Dec. 19, 2002 -- After a beer or two, you still might be legally cruising down U.S. Route 66. But in countries from Azerbaijan to Turkmenistan, you'd be driving drunk.
As the Bush administration launches a new crackdown on the problem of driving while intoxicated, a new study reports the United States has one of the more lenient definitions of drunken driving in the world.
"The U.S. is, in fact, one of the countries that has the highest [blood-alcohol limits for drivers] currently," says Marcus Grant, president of the International Center on Alcohol Policy., which conducted the study of different blood-alcohol standards around the world.
The threshold for drunken driving varies in America from state to state — half have blood-alcohol limits of .10 percent, and half have stricter limits of .08 percent. People absorb alcohol differently, but a 200-pound male might have as many as six drinks over two hours and still be below the .10 limit.
Tougher in Thailand? Turkey?
That compares with .05 percent in most of Europe as well as countries such as Thailand and Turkey; .03 percent in Moldova and Turkmenistan; and .02 percent in Norway and Sweden. Eight countries do not allow any trace of alcohol in the blood, the researchers found.
The legal definition of drunken driving is only one component in a country's efforts to combat the problem, of course. Many nations might have a much stricter drunken driving standard than America, but enforcement and punishment of offenders can vary tremendously from country to country.
"Unless [drunken driving laws] are enforced and people understand them they're really not going to make any difference," Grant emphasizes. And because different countries calculate the number of drunken driving fatalities differently, it is hard to compare the effects of their various approaches.
Pushing for .08 Across the Country
Nevertheless, the different drunken driving definitions highlight the question of how best to combat the problem.
Wendy Hamilton, the national president of Mothers Against Drunk Driving, says the blood-alcohol limits study shows the United States should be doing more.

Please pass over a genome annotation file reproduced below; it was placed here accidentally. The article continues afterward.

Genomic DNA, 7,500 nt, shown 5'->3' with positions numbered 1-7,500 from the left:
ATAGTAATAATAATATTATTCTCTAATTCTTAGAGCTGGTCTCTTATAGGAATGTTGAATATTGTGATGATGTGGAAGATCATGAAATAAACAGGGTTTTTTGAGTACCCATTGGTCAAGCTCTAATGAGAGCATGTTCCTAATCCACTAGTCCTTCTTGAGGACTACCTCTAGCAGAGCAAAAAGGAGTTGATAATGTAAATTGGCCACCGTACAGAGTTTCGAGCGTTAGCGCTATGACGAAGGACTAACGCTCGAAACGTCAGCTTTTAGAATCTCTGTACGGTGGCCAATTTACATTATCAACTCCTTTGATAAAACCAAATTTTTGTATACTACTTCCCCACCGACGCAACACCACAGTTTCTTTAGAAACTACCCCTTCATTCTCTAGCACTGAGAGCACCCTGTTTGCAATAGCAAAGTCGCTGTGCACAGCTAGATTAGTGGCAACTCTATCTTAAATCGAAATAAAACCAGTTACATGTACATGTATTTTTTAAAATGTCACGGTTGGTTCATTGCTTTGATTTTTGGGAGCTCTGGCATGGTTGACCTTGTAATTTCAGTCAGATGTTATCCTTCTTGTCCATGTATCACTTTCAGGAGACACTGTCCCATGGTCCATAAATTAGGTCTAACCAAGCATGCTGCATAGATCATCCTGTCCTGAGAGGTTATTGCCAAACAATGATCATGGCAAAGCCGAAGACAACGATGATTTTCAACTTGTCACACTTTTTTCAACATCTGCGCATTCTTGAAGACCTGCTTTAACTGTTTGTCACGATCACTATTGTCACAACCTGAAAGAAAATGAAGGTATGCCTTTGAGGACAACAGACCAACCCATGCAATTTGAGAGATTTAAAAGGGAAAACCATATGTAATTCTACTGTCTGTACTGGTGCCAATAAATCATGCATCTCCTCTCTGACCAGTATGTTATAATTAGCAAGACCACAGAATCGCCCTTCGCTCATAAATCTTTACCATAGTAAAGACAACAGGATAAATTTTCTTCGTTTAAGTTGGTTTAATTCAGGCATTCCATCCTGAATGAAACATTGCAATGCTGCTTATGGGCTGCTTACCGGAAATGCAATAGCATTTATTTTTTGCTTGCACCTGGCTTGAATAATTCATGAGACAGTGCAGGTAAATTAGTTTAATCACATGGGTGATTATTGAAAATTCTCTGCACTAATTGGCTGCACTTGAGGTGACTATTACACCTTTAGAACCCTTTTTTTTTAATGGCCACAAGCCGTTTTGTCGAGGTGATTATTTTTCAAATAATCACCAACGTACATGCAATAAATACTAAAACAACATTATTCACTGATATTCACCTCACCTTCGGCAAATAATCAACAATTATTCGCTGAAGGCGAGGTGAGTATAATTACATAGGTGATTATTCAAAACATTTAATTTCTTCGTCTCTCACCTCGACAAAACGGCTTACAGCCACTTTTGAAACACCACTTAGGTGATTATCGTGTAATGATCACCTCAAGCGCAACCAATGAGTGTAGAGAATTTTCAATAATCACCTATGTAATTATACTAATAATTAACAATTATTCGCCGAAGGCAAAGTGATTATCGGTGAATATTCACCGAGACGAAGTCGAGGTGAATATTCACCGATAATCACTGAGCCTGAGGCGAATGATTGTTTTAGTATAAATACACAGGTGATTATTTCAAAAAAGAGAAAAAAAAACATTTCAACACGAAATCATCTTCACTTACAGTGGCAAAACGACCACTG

"It clearly tells us we've got a big problem in this country," she says.
MADD advocates a .08 blood-alcohol limit nationwide, saying that research has not proven that a stricter threshold would decrease the number of drunken driving deaths in the United States.
"We don't have enough research from those European countries to know whether a .5 [percent] limit is better," Hamilton says.
Other enforcement elements are also key, Hamilton says, citing measures such as random driver checkpoints and strict penalties for repeat offenders.
The Century Council, a liquor industry-funded nonprofit organization that combats drunken driving and underage drinking, notes the average drunken driver involved in a fatal accident has a blood-alcohol level of 1.6 percent — well above the legal limit anywhere in the country.
"That's not, 'Gee, I had one drink too many,' that's 'Gee, I had seven drinks too many,' says the group's president, Ralph Blackman.
The Century Council, which supports the stricter .08 blood-alcohol limit, stresses the importance of educating the public. The group's studies have shown that some 70 percent of Americans don't know the blood-alcohol limit in their state, and 80 percent don't know how many drinks will make them too drunk to drive legally.
Progress Has Stalled in Recent Years
With recent data showing the number of alcohol-related traffic deaths is creeping up, the National Highway Traffic Safety Administration said Wednesday it was beginning a new push to combat drunken driving.
NHTSA estimates 17,448 people were killed in alcohol-related crashes last year — far fewer than 20 years ago, when more than 26,000 were killed, but the declines have stalled over the last three years.
The government safety agency aims to lower the number of deaths by 2,000 next year.
"We are not making sufficient progress," NHTSA head Jeffrey Runge said Wednesday. "There is no excuse for this."
Over the holidays, when millions will hit the roads and drunken driving is a particular concern, the agency is spearheading an effort to establish more sobriety checkpoints around the country and increase police highway safety patrols.